Living bone contains about 10 to 20 percent water and 60 to 70 percent bone mineral, as explained by the University of Cambridge. The remaining material is mostly collagen with trace amounts of proteins and inorganic salts.
The University of Cambridge also explains that bones contain three special cells called osteoblasts, osteocytes and osteoclasts. Osteoblasts are responsible for making the collagen-rich substance osteoid, which is key in building bone. Osteocytes are former osteoblasts that go beneath the surface of the bone and maintain its structure. Osteoclasts are responsible for bone resorption. These cells travel around the bone to areas in need of resorption.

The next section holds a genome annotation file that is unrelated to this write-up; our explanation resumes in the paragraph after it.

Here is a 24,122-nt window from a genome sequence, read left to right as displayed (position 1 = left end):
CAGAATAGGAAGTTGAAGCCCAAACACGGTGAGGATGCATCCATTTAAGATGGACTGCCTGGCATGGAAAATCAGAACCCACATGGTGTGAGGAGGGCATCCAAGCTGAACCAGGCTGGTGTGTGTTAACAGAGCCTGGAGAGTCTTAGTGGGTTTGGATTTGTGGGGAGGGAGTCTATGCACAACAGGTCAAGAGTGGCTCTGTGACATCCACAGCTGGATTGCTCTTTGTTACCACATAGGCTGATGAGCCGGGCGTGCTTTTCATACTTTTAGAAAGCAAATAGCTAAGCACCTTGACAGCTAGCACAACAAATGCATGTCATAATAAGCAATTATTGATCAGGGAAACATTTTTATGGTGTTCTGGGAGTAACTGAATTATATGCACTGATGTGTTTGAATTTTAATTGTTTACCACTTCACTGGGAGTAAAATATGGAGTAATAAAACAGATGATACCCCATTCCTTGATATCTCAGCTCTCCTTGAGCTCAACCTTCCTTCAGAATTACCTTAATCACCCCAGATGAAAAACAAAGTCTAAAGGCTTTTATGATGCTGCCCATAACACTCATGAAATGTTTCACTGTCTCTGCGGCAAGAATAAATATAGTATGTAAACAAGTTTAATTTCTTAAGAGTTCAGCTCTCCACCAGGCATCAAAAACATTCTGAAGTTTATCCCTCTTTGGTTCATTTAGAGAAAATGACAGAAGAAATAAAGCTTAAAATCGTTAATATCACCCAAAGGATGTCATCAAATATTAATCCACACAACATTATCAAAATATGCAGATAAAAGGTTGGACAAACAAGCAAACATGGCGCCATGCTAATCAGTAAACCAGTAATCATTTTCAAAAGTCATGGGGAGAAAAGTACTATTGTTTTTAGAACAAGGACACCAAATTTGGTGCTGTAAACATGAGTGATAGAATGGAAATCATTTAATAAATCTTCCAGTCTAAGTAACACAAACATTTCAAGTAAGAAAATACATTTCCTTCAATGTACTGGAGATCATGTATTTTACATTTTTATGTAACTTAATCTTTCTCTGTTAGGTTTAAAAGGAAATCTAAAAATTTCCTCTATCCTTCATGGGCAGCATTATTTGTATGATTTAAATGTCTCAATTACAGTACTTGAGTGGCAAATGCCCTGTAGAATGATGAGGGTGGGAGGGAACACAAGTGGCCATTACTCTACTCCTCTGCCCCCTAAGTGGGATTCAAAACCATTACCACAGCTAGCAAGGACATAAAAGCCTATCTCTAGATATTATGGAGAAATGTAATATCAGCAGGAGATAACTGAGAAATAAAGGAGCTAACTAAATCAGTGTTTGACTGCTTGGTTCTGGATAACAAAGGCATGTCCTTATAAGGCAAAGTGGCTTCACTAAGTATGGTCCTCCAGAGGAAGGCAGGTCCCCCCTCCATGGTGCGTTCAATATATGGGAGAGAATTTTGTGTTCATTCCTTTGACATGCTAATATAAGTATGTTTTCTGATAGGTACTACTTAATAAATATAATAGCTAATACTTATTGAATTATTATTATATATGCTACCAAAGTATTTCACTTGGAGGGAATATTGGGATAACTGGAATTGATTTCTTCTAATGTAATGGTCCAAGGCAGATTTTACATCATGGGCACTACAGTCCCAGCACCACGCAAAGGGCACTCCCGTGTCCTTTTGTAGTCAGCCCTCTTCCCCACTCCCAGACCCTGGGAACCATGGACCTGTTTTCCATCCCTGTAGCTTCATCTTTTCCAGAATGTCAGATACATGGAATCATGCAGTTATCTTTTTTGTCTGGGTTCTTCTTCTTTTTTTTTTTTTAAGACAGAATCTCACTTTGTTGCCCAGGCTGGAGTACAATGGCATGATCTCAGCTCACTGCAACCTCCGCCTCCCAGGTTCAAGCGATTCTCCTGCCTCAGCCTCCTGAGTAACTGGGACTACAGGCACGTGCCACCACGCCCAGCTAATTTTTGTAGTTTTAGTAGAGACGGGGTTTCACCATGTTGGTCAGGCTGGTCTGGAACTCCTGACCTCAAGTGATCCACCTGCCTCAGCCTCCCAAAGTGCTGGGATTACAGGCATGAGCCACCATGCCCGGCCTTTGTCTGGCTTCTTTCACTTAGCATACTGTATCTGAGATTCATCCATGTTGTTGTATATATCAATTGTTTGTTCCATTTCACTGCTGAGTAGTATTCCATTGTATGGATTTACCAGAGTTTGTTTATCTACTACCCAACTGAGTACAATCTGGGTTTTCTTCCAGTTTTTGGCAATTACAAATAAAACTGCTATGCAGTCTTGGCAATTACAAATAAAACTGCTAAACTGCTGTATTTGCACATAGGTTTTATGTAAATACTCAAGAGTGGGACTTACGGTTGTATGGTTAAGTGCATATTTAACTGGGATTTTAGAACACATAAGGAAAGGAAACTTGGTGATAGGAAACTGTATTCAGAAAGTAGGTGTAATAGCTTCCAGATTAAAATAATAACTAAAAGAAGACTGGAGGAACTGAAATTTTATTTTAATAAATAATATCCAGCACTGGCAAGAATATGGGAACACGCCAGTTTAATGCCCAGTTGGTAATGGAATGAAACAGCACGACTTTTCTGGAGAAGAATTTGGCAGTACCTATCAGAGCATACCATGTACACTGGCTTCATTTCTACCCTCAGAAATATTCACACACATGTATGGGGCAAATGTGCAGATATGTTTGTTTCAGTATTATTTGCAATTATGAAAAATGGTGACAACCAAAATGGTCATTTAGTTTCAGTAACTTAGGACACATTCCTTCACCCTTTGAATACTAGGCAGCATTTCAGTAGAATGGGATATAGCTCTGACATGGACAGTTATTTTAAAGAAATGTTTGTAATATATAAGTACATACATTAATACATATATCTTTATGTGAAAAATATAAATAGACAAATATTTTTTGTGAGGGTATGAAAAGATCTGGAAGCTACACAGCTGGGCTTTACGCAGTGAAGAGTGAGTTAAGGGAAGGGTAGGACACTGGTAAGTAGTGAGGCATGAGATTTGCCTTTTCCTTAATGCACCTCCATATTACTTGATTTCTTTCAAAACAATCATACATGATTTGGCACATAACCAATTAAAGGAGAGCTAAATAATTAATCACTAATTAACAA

The University of Cambridge indicates that there are two types of bone in the human body: cortical, or compact, bone and cancellous bone, which is also known as spongy or trabecular bone. Cortical bone accounts for 80 percent of the body's bone mass. This type of bone forms a cylindrical shaft around the marrow in the central part of the bone. Cancellous bone makes up only 20 percent of the body's bone mass, but it has a much higher surface area because of its higher porosity and honeycomb structure, according to the University of Cambridge. Cancellous bone is found at both sides of long bones at the articulating ends, such as the femoral head on top of the thigh bone.